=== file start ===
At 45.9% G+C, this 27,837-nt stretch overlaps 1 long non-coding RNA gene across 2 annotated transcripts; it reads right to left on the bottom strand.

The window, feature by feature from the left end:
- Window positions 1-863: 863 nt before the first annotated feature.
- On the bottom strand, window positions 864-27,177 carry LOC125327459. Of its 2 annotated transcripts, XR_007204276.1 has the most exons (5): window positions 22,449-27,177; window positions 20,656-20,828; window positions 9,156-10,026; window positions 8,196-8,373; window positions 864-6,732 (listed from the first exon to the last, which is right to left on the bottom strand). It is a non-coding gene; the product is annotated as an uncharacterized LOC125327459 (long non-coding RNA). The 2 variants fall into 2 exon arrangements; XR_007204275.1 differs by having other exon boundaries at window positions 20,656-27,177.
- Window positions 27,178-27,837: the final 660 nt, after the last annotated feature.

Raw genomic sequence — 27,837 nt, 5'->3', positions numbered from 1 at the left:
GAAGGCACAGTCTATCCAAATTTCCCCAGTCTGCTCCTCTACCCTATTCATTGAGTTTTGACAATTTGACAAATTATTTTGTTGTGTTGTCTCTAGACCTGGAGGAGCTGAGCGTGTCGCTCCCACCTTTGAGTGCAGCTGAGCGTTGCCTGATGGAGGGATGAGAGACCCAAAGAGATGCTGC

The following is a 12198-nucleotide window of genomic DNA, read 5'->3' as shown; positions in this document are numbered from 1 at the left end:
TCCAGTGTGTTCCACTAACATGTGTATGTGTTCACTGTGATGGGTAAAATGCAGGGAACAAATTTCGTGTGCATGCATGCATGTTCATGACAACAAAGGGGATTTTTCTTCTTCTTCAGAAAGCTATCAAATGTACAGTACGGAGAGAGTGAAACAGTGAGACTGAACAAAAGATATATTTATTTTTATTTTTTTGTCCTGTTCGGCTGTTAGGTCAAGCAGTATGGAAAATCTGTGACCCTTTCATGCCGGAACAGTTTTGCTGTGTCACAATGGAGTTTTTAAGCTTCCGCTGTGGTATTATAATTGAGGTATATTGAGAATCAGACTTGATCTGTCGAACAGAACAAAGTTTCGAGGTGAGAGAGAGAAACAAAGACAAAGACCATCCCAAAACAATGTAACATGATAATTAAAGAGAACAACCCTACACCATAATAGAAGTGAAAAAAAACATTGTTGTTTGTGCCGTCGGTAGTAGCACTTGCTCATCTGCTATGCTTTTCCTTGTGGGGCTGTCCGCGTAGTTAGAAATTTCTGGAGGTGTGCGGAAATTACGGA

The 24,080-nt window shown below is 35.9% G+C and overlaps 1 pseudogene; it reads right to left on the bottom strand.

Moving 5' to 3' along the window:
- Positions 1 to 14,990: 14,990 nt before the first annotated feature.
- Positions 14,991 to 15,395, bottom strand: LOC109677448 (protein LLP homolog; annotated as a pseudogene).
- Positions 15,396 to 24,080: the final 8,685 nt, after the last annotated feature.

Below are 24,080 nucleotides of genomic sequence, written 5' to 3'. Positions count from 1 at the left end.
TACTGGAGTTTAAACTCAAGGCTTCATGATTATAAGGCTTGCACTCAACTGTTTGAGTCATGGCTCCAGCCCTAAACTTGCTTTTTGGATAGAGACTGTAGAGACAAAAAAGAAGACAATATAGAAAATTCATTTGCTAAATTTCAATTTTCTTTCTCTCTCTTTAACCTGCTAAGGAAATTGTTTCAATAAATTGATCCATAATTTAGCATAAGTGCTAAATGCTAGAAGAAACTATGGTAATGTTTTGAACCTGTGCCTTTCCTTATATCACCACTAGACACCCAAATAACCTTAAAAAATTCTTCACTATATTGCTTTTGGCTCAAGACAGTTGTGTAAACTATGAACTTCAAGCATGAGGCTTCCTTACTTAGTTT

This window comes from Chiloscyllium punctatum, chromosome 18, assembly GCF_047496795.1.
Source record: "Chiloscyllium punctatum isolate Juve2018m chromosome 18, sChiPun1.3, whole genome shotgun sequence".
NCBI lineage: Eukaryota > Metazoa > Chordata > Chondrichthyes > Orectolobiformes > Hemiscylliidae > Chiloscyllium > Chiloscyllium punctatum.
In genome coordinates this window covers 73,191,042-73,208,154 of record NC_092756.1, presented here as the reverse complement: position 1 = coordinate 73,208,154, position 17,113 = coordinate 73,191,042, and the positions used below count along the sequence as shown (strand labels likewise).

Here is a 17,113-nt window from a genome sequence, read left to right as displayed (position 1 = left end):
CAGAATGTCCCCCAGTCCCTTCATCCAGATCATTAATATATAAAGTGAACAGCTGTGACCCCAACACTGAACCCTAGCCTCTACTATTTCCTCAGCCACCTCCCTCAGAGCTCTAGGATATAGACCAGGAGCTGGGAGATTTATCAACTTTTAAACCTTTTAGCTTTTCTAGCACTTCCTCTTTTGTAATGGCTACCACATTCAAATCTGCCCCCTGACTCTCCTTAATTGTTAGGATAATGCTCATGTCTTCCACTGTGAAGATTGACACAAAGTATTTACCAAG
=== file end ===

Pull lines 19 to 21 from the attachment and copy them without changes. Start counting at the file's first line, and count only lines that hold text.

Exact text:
NCBI lineage: Eukaryota > Metazoa > Chordata > Chondrichthyes > Orectolobiformes > Hemiscylliidae > Chiloscyllium > Chiloscyllium punctatum.
In genome coordinates this window covers 73,191,042-73,208,154 of record NC_092756.1, presented here as the reverse complement: position 1 = coordinate 73,208,154, position 17,113 = coordinate 73,191,042, and the positions used below count along the sequence as shown (strand labels likewise).

Here is a 17,113-nt window from a genome sequence, read left to right as displayed (position 1 = left end):